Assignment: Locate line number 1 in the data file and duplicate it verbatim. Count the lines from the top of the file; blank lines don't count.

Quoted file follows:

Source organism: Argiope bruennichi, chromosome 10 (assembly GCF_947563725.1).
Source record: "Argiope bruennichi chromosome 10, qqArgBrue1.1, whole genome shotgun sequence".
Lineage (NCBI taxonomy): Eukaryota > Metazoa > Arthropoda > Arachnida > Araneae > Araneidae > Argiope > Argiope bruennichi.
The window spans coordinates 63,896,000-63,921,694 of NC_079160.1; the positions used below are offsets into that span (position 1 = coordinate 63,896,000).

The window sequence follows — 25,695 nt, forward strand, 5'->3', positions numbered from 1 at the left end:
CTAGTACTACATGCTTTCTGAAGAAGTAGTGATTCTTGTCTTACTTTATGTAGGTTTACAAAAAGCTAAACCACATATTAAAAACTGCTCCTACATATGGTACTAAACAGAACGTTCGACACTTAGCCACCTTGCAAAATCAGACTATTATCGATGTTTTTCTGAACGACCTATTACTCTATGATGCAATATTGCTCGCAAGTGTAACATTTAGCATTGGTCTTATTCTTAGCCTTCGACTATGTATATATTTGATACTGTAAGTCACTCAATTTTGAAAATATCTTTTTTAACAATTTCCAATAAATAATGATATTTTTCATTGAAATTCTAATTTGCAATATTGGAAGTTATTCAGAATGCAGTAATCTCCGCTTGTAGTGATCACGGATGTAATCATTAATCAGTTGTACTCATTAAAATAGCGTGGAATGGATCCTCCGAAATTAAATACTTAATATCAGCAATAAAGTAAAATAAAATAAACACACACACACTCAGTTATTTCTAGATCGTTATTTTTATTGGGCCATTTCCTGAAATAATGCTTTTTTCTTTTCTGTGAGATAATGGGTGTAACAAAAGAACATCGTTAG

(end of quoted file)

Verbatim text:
Source organism: Argiope bruennichi, chromosome 10 (assembly GCF_947563725.1).